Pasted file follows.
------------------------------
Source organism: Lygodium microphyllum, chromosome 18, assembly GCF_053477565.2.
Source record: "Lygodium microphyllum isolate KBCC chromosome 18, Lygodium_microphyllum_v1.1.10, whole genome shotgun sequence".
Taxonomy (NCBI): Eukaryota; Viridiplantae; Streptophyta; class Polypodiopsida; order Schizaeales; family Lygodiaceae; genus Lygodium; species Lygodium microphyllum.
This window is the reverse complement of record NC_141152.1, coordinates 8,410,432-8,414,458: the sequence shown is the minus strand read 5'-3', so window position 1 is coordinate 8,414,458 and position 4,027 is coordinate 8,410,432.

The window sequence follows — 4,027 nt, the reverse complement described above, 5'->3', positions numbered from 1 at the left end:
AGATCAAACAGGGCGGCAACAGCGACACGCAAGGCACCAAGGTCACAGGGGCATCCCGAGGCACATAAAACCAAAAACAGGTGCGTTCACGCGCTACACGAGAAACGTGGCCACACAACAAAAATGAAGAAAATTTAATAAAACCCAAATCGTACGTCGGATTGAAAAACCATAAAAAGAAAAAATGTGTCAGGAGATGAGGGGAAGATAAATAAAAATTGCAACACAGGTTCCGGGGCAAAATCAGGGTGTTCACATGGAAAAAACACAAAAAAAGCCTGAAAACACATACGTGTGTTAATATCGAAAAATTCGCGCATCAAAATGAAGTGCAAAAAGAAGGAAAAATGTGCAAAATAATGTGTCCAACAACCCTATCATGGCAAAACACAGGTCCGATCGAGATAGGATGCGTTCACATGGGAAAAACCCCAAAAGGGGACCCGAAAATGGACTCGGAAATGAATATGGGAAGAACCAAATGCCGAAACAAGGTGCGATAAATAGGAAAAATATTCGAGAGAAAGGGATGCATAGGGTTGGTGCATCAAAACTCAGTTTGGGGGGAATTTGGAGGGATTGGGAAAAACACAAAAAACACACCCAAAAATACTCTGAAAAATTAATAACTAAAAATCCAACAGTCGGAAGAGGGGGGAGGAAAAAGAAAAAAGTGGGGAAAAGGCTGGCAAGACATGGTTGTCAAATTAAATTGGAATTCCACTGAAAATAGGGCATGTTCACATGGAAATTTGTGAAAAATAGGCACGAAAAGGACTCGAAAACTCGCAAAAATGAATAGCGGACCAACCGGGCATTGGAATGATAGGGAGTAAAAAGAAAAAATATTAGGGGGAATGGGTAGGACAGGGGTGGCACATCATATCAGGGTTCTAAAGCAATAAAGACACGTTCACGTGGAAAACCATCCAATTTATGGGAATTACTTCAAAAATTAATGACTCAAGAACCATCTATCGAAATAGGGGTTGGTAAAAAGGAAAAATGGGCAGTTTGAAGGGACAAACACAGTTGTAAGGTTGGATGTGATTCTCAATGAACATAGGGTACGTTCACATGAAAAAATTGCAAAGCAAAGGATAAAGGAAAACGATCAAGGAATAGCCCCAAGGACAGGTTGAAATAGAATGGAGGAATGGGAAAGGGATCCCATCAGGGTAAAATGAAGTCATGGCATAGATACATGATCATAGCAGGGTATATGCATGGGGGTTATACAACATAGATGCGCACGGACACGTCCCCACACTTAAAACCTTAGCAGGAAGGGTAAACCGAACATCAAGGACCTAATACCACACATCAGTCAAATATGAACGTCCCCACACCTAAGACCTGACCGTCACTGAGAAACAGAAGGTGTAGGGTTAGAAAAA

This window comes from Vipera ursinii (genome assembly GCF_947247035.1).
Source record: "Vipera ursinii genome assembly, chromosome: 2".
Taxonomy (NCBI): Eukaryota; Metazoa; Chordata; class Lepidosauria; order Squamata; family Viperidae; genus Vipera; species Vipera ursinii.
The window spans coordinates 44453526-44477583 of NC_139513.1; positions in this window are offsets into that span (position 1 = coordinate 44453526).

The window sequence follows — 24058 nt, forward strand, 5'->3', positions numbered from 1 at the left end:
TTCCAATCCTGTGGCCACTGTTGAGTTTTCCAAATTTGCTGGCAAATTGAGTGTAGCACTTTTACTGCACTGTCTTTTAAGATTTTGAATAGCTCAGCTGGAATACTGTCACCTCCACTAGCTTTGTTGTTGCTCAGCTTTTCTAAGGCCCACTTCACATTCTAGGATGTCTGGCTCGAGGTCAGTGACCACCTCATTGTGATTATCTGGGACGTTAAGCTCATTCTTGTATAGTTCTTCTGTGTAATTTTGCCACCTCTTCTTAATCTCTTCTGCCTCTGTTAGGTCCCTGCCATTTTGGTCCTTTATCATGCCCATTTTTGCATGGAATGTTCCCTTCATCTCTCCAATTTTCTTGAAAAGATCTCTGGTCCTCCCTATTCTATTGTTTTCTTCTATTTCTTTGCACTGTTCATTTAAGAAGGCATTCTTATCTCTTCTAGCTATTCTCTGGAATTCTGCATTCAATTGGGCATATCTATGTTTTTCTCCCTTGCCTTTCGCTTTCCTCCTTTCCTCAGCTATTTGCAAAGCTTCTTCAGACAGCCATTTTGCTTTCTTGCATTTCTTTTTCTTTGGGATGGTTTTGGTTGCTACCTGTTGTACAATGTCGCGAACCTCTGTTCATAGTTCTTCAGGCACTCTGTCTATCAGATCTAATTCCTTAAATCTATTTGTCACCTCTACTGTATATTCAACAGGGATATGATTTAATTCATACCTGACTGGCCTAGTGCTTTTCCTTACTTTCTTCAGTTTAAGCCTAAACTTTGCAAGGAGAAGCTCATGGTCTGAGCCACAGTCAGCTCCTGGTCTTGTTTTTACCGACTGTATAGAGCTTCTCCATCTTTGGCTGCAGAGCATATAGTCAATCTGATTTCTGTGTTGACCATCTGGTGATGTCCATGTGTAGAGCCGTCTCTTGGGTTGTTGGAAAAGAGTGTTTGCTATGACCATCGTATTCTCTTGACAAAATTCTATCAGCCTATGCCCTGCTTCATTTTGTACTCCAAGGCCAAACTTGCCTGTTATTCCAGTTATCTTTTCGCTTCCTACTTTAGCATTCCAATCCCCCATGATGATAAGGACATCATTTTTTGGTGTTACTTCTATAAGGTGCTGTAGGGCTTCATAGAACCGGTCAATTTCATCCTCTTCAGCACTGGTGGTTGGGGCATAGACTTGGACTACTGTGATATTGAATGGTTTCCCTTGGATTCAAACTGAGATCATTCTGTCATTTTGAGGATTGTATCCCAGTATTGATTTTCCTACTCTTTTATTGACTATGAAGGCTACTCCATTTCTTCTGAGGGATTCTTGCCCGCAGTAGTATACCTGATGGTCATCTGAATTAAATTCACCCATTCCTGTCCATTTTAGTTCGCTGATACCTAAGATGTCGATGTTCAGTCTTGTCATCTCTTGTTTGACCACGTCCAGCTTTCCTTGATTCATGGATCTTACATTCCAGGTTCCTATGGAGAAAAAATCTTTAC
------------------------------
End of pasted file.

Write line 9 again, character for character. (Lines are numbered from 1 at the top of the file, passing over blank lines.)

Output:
Taxonomy (NCBI): Eukaryota; Metazoa; Chordata; class Lepidosauria; order Squamata; family Viperidae; genus Vipera; species Vipera ursinii.